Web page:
Hold on with Hope

We are often told to never look back; to not worry about what has happened, to focus on the future. Yet, sometimes I can’t help but look back. I relive the choices I’ve regretted, hear the words I wish I hadn’t of spoken and find myself feeling guilty for wasting years of my life, trying to be something that I thought I needed to be. 

I have always wished that I could go back to high school, to do it all differently. If I made different choices at fifteen, didn’t take so long to stand back up after falling down, I could have carried on with my education and then maybe I could be living the life I had planned.

Looking back, there were years of pain and hopelessness; moments where I don’t even recognise myself, but maybe that was because my life was on hold. I was existing but not living. It’s not to say that I didn’t enjoy anything during those years, I just didn’t enjoy it with the enthusiasm that I knew I could. Maybe if I did take it all back it would turn out better, but would I be who I am right now? Would it be worth the risk of not meeting the people I have or losing the memories I’ve created if I tried to start again?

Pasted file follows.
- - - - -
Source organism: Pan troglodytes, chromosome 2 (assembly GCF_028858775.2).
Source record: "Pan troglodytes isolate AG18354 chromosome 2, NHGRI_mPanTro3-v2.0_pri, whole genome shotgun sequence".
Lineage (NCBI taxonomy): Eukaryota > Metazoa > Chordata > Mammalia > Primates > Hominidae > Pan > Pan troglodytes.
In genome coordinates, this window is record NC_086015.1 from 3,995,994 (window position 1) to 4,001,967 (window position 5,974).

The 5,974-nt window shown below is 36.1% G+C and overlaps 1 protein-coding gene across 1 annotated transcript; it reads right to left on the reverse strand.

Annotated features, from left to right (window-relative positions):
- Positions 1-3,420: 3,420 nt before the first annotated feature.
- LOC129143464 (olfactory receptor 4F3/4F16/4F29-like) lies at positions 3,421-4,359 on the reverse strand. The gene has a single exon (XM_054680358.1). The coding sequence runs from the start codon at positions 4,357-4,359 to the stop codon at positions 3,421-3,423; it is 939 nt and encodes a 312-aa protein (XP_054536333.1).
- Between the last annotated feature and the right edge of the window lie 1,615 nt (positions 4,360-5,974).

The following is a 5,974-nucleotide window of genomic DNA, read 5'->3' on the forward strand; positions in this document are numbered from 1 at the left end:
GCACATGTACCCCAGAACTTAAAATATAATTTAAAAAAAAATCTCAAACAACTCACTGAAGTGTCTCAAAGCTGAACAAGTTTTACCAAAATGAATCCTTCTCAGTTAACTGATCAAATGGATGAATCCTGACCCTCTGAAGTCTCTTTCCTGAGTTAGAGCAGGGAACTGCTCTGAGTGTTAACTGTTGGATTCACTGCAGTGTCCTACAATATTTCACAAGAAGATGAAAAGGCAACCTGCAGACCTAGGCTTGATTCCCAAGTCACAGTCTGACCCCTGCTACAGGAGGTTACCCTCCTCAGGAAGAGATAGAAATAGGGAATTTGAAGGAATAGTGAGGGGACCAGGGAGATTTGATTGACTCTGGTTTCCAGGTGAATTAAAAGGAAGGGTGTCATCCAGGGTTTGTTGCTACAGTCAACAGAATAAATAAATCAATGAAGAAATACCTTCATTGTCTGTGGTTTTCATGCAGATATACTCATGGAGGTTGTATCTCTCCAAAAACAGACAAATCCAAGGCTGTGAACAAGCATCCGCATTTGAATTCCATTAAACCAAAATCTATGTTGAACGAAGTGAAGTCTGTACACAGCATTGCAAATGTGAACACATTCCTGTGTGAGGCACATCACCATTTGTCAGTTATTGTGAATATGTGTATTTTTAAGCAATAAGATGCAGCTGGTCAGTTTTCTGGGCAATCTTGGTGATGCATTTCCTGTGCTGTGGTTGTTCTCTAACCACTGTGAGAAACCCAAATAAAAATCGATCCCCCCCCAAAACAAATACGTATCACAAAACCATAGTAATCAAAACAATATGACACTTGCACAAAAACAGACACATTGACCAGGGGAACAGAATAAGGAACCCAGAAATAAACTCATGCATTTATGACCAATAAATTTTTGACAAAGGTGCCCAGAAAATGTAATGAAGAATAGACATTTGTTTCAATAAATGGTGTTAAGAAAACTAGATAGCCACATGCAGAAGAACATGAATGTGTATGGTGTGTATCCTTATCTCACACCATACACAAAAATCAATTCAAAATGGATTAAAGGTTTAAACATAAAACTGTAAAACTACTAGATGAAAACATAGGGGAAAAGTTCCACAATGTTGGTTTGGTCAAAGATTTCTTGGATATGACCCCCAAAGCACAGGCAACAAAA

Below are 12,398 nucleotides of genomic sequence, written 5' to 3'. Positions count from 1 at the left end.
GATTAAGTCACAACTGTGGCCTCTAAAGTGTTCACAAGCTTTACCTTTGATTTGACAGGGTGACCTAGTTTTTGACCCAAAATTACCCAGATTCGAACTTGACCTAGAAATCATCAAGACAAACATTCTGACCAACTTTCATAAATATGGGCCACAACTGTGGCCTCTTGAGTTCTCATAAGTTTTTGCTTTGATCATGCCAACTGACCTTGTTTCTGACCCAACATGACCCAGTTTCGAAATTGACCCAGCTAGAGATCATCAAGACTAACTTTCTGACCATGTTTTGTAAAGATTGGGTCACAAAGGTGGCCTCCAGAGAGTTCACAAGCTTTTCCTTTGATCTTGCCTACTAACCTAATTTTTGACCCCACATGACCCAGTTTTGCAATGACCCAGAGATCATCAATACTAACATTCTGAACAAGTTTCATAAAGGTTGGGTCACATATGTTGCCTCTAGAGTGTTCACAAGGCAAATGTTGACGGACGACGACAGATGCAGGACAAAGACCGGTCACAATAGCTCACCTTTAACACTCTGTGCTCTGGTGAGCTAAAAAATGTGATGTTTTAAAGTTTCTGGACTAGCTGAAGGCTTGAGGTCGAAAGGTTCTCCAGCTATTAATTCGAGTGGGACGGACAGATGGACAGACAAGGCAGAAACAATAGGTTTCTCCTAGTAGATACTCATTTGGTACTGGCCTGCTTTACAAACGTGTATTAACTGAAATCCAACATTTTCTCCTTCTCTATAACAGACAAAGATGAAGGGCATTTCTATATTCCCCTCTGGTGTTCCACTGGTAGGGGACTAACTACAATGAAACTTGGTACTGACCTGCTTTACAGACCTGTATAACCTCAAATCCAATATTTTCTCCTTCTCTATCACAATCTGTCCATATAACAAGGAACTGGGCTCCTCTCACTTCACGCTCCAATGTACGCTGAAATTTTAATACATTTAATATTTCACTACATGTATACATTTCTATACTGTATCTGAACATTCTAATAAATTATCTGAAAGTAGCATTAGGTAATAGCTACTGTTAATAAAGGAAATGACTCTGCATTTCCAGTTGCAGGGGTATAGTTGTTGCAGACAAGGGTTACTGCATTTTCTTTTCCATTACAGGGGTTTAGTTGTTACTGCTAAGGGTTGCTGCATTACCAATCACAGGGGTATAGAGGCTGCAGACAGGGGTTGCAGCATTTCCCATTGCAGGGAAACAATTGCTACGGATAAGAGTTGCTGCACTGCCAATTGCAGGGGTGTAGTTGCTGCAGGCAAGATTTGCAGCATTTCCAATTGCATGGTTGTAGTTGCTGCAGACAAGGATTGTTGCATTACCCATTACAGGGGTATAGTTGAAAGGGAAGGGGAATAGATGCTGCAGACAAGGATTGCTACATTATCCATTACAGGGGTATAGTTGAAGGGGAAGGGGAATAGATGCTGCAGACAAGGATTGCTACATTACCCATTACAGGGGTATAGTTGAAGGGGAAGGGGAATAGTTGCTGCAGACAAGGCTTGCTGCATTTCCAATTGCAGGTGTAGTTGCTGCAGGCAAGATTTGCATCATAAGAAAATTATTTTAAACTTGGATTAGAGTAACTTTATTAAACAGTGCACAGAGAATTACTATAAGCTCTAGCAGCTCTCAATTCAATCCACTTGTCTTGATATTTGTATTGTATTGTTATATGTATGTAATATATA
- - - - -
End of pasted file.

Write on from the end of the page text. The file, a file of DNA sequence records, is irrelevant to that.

But even in the past year or so, when I’ve felt less distant, more me, I’ve felt as though I’ve had to play catch up. Whilst I was on hold, everyone else was still moving: having fun, growing wiser, achieving. Maybe that’s why I lack confidence, feel vulnerable or still feel judged by others? I’m still catching up with my teenage years. But we don’t have to catch up because there is no time limit. There isn’t a check list at every milestone birthday. You’re not forbidden to blow out the candles to your cake and officially enter into a new decade if there isn’t a tick in all of the boxes. I certainly wouldn’t have made it to 20 if that was the case.

Unfortunately, even when we come off hold, it doesn’t mean that we will no longer experience the pain and frustration. After struggling for so long, we finally reach the end of the tunnel; beams of sunlight warm our cheeks, making us feel free. But then after walking a mile, we then stumble across another tunnel. It doesn’t seem fair. But life isn’t fair, which is why we have to gather up what we’ve learnt so we are better equipped for the next hurdle.